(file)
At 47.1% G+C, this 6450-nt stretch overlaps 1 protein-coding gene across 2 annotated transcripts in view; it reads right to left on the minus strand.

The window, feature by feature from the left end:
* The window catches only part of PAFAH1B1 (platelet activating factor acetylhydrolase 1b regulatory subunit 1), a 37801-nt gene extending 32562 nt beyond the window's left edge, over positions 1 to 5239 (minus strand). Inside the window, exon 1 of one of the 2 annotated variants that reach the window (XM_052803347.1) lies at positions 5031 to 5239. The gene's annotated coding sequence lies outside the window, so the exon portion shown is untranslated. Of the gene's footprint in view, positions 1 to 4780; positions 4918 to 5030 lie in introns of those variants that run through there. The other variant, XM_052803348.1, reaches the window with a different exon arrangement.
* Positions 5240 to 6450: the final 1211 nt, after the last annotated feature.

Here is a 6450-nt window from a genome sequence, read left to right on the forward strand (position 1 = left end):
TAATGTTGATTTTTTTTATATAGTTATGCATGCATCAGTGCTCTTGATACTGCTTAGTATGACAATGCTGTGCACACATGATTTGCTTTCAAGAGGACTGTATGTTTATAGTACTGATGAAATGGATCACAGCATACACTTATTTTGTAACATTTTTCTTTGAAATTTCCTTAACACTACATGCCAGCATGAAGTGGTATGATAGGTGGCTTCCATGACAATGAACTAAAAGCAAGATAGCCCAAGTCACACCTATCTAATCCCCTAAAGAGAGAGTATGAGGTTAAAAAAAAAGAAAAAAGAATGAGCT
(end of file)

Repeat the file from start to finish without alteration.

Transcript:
At 47.1% G+C, this 6450-nt stretch overlaps 1 protein-coding gene across 2 annotated transcripts in view; it reads right to left on the minus strand.

The window, feature by feature from the left end:
* The window catches only part of PAFAH1B1 (platelet activating factor acetylhydrolase 1b regulatory subunit 1), a 37801-nt gene extending 32562 nt beyond the window's left edge, over positions 1 to 5239 (minus strand). Inside the window, exon 1 of one of the 2 annotated variants that reach the window (XM_052803347.1) lies at positions 5031 to 5239. The gene's annotated coding sequence lies outside the window, so the exon portion shown is untranslated. Of the gene's footprint in view, positions 1 to 4780; positions 4918 to 5030 lie in introns of those variants that run through there. The other variant, XM_052803348.1, reaches the window with a different exon arrangement.
* Positions 5240 to 6450: the final 1211 nt, after the last annotated feature.

Here is a 6450-nt window from a genome sequence, read left to right on the forward strand (position 1 = left end):
TAATGTTGATTTTTTTTATATAGTTATGCATGCATCAGTGCTCTTGATACTGCTTAGTATGACAATGCTGTGCACACATGATTTGCTTTCAAGAGGACTGTATGTTTATAGTACTGATGAAATGGATCACAGCATACACTTATTTTGTAACATTTTTCTTTGAAATTTCCTTAACACTACATGCCAGCATGAAGTGGTATGATAGGTGGCTTCCATGACAATGAACTAAAAGCAAGATAGCCCAAGTCACACCTATCTAATCCCCTAAAGAGAGAGTATGAGGTTAAAAAAAAAGAAAAAAGAATGAGCT